Yet this is the sort of hand that wins tournaments: the questionably bid hand that wins the tournament. We’ve all been there, on both sides of the standing. It’s what makes the game so fascinating.

Bob Lipton

Iain ClimieDecember 19th, 2019 at 1:53 pm

HI Bob,

That’s why we all dine out and gnash our teeth on hard luck stories; all bridge players have a slight “Karapet-esque” streak I suspect, based on Mollo’s character. Are you familiar with the Lee Hazen coca-cola coup, for example? A friend of mine (who was good enough to win England’s National Pairs some years ago) found himself many years before with a KJx(x) opposite xx guess. He led small and LHO played small unflinchingly. After much agonizing, he just couldn’t see any pointers so apologized to his opponents, took out a coin and tossed it – it was his day for the 50-50 chance to come off. What they made of this coup I shudder to think! Still at least “fixed” at the bridge table doesn’t mean the same as what vets mean when they perform a certain operation on male cats, dogs and horses, so it could be worse.



Bobby WolffDecember 19th, 2019 at 4:06 pm

Hi Bob,

Yes, no doubt as pointed out, when South, the declarer to be, first learned of what was almost certain to occur, a very close, questionable slam was in the process of being bid, is when his partner, in response to his Blackwood inquiry jumped to 6 clubs (to show one ace and a club void) that the eventual slam in spades will be questionable at best (his three low spade spots instead of 10s and 9s likely guaranteed that).

However, even before the dummy went down, declarer should imagine that if West had he club ace (he, of course, did not) the slam might be a solid favorite.

Of course, “alls well which ends well” is what we all work hard to obtain and South managed that in spite of the club ace being offside. Why West found a club lead, I do not know since with dummy void it could have been disasterous , but his other choices didn’t appeal either, ostensibly and in reality, making a club lead the most damaging.

Your post was on point.

Bobby WolffDecember 19th, 2019 at 4:25 pm

Hi Iain,

Your last post reminded me of another time, 1972, during the World Bridge Olympiad in Bal Harbour Florida when the 4 semifinalists team were determined to play two more matches to annoint the winner. Italy, by finishing first in the round robin, had its choice between choosing either the 3rd or 4th finishing team for its semi-final opponent and although (without mentioning the two teams who finished third or fourth did have a marked preference, but did not want to embarrass them by officially choosing them, took a more gracious approach by apparently flipping a coin as to whom they would choose.

The coin came down heads which matched them up with the team they wanted to play without any hint of a preference, until someone later looked at the coin flipped.

Yes, both sides of the coin they used were heads, and AFAIK, no others ever knew about their certain way to avoid any embarrassment as to their so-called gamble.

In those days it was extremely difficult to impossible for any other bridge team to get an edge on those guys from Italy who, in turn found ways to give all (even worthy opponents) the “BOOT”.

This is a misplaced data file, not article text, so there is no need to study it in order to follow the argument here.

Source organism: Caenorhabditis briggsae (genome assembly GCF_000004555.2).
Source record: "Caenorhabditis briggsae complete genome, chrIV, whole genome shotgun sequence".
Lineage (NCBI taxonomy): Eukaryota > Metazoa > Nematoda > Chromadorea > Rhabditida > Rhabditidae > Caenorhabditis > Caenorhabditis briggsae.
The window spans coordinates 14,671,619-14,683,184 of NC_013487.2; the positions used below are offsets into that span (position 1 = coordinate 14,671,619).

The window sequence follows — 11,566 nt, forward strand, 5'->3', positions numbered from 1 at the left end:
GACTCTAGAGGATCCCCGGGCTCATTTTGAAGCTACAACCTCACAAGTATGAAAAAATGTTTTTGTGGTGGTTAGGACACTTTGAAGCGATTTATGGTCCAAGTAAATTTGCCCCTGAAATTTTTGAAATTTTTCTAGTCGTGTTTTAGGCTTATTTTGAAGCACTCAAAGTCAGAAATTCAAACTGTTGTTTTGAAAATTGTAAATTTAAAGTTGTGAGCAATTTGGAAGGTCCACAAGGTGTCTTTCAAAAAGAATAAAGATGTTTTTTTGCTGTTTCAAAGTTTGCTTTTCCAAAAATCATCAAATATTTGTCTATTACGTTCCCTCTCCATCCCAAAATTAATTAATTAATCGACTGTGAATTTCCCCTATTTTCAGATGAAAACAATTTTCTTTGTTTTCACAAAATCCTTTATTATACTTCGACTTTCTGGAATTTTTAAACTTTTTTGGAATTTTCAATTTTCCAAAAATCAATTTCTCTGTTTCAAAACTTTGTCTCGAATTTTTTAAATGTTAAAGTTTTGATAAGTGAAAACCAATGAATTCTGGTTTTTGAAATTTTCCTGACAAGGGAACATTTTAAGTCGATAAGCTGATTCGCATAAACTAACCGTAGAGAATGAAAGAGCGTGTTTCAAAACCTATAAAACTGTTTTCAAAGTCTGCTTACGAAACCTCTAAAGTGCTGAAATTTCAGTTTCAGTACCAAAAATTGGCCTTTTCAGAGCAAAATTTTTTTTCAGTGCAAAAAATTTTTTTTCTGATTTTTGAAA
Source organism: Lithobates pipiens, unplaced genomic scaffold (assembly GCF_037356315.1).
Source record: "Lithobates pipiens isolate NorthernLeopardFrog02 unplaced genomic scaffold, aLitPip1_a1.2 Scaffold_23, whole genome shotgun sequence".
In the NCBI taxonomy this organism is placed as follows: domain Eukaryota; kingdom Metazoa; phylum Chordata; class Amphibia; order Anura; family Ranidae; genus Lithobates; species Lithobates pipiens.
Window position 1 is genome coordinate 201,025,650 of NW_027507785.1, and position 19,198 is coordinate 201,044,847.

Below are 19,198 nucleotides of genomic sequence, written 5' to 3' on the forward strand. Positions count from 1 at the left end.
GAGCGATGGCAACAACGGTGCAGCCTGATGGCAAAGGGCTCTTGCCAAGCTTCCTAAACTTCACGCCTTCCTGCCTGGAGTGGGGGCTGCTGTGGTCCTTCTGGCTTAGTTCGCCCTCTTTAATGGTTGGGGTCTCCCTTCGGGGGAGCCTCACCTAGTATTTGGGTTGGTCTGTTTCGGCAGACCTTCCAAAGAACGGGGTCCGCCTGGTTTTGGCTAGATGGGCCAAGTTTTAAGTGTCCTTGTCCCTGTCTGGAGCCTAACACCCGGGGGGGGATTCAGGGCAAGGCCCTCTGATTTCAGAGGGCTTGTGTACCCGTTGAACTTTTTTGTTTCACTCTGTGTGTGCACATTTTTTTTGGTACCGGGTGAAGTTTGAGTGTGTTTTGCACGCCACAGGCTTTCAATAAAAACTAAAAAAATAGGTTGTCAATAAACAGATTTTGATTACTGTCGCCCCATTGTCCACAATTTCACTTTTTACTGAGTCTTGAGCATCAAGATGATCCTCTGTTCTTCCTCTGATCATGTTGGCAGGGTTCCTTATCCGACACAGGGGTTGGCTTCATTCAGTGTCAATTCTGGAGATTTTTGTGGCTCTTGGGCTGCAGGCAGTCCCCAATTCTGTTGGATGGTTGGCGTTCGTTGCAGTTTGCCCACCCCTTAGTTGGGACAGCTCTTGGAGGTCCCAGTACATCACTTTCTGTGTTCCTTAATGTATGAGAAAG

Iain ClimieDecember 19th, 2019 at 5:08 pm

Hi Bobby,

Thanks for that but I don’t know whether to be amused or concerned that this was the thing end of a very dubious wedge. All may be fair in love and war but less so at the bridge table apparently.


Jeff SDecember 19th, 2019 at 8:09 pm

I am just impressed they had a two-headed coin at hand – talk about being ready for all contingencies! 🙂

Bobby WolffDecember 19th, 2019 at 8:27 pm

Hi Iain,

“Less so” is the biggest underbid in the history of bridge or any other game (if there is one) which demands it. Simply as horrible as any non-physical immorality can stoop.

Shall we say, “A mind is a terrible thing to waste”, but blatant cheating for double digit years in an intellectual competition is far worse.

Bobby WolffDecember 19th, 2019 at 9:00 pm

Hi Jeff S,

Simple reason—-that specific advantage for the 1st place finisher had been in place for many years before, which coincided with the seem less application to which you were impressed.

GinnyDecember 20th, 2019 at 12:58 am

Doesn’t the column line lose to the same King of spades in West’s hand that we were trying to avoid by not taking the second spade finesse? Here are dummy’s cards, Trick 1 – ruff spade, Trick 2 Q Spade, Tricks 3, 4, 5 hearts, Trick 6 ruff club (no more trumps in dummy), Trick 7 – heart from dummy, East plays a heart, marking the end of hearts in Opps hands.

Bobby WolffDecember 20th, 2019 at 1:24 am

Hi Ginny,

Assuming the queen of spades holds in dummy, then we will, in the fullness of time ruff another club with the last trump in dummy, return to hand, play the ace of spades then go to dummy, discard a third club on the king of hearts (could have been done earlier) and then, with West holding 3 diamonds, wind in dummy and throw the last losing club in hand on the 4th diamond while West is ruffing in with his spade king.

No doubt both the play and its description will get confusing and thanks for asking.

No doubt a necessary guess as to which defender is more likely to hold either the 4th heart or the 3rd diamond and, of course, which defender has the king of spades (although when the 10 of spades drops from East, it is probably more likely (but certainly not clear cut), that it is West who originally had the king of spades